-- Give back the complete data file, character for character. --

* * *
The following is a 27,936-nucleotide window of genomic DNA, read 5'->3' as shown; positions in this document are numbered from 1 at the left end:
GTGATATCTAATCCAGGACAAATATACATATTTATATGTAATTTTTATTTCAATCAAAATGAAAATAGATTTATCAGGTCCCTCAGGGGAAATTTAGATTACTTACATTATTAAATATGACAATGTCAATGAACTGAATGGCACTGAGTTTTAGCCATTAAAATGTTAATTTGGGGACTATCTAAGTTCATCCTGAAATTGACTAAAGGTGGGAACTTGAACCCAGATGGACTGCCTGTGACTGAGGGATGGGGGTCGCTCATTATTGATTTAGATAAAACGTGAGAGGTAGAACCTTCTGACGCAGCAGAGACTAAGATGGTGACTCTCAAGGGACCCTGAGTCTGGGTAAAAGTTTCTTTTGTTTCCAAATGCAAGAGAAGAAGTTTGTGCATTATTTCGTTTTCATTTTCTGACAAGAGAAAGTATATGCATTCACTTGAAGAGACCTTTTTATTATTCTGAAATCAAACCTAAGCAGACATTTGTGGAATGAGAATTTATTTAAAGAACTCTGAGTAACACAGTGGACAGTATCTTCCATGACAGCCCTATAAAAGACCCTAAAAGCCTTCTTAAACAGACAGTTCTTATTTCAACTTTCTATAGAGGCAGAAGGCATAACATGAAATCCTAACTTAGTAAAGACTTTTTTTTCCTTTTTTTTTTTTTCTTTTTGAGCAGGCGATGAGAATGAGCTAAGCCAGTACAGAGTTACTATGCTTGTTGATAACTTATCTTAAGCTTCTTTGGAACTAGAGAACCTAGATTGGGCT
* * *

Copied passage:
The following is a 27,936-nucleotide window of genomic DNA, read 5'->3' as shown; positions in this document are numbered from 1 at the left end:
GTGATATCTAATCCAGGACAAATATACATATTTATATGTAATTTTTATTTCAATCAAAATGAAAATAGATTTATCAGGTCCCTCAGGGGAAATTTAGATTACTTACATTATTAAATATGACAATGTCAATGAACTGAATGGCACTGAGTTTTAGCCATTAAAATGTTAATTTGGGGACTATCTAAGTTCATCCTGAAATTGACTAAAGGTGGGAACTTGAACCCAGATGGACTGCCTGTGACTGAGGGATGGGGGTCGCTCATTATTGATTTAGATAAAACGTGAGAGGTAGAACCTTCTGACGCAGCAGAGACTAAGATGGTGACTCTCAAGGGACCCTGAGTCTGGGTAAAAGTTTCTTTTGTTTCCAAATGCAAGAGAAGAAGTTTGTGCATTATTTCGTTTTCATTTTCTGACAAGAGAAAGTATATGCATTCACTTGAAGAGACCTTTTTATTATTCTGAAATCAAACCTAAGCAGACATTTGTGGAATGAGAATTTATTTAAAGAACTCTGAGTAACACAGTGGACAGTATCTTCCATGACAGCCCTATAAAAGACCCTAAAAGCCTTCTTAAACAGACAGTTCTTATTTCAACTTTCTATAGAGGCAGAAGGCATAACATGAAATCCTAACTTAGTAAAGACTTTTTTTTCCTTTTTTTTTTTTTCTTTTTGAGCAGGCGATGAGAATGAGCTAAGCCAGTACAGAGTTACTATGCTTGTTGATAACTTATCTTAAGCTTCTTTGGAACTAGAGAACCTAGATTGGGCT